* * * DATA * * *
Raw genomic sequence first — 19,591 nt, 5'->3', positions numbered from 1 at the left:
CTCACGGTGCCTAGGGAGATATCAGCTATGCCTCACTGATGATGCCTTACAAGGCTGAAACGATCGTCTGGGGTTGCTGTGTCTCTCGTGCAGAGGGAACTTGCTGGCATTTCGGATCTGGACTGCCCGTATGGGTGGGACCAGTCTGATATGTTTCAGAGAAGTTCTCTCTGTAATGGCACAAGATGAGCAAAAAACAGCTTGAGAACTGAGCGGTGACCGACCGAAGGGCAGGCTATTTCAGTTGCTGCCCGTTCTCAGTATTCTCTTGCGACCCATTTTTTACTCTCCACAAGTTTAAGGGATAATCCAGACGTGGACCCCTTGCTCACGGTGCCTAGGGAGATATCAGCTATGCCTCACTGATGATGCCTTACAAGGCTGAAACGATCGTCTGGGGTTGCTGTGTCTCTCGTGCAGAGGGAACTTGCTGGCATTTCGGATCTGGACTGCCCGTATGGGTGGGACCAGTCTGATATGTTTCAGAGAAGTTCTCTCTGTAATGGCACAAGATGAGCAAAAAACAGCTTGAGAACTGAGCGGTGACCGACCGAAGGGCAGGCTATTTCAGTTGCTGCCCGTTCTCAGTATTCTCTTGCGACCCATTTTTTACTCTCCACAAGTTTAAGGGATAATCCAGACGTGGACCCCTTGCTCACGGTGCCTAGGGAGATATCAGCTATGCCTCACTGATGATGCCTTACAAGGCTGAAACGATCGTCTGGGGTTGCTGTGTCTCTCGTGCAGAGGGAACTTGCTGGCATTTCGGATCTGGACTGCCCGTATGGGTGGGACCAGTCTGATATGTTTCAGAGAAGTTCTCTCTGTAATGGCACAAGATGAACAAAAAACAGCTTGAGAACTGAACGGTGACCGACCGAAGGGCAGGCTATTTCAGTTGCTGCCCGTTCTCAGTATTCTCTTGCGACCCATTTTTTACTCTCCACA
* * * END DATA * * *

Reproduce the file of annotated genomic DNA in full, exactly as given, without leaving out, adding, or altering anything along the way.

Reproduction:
Raw genomic sequence first — 19,591 nt, 5'->3', positions numbered from 1 at the left:
CTCACGGTGCCTAGGGAGATATCAGCTATGCCTCACTGATGATGCCTTACAAGGCTGAAACGATCGTCTGGGGTTGCTGTGTCTCTCGTGCAGAGGGAACTTGCTGGCATTTCGGATCTGGACTGCCCGTATGGGTGGGACCAGTCTGATATGTTTCAGAGAAGTTCTCTCTGTAATGGCACAAGATGAGCAAAAAACAGCTTGAGAACTGAGCGGTGACCGACCGAAGGGCAGGCTATTTCAGTTGCTGCCCGTTCTCAGTATTCTCTTGCGACCCATTTTTTACTCTCCACAAGTTTAAGGGATAATCCAGACGTGGACCCCTTGCTCACGGTGCCTAGGGAGATATCAGCTATGCCTCACTGATGATGCCTTACAAGGCTGAAACGATCGTCTGGGGTTGCTGTGTCTCTCGTGCAGAGGGAACTTGCTGGCATTTCGGATCTGGACTGCCCGTATGGGTGGGACCAGTCTGATATGTTTCAGAGAAGTTCTCTCTGTAATGGCACAAGATGAGCAAAAAACAGCTTGAGAACTGAGCGGTGACCGACCGAAGGGCAGGCTATTTCAGTTGCTGCCCGTTCTCAGTATTCTCTTGCGACCCATTTTTTACTCTCCACAAGTTTAAGGGATAATCCAGACGTGGACCCCTTGCTCACGGTGCCTAGGGAGATATCAGCTATGCCTCACTGATGATGCCTTACAAGGCTGAAACGATCGTCTGGGGTTGCTGTGTCTCTCGTGCAGAGGGAACTTGCTGGCATTTCGGATCTGGACTGCCCGTATGGGTGGGACCAGTCTGATATGTTTCAGAGAAGTTCTCTCTGTAATGGCACAAGATGAACAAAAAACAGCTTGAGAACTGAACGGTGACCGACCGAAGGGCAGGCTATTTCAGTTGCTGCCCGTTCTCAGTATTCTCTTGCGACCCATTTTTTACTCTCCACA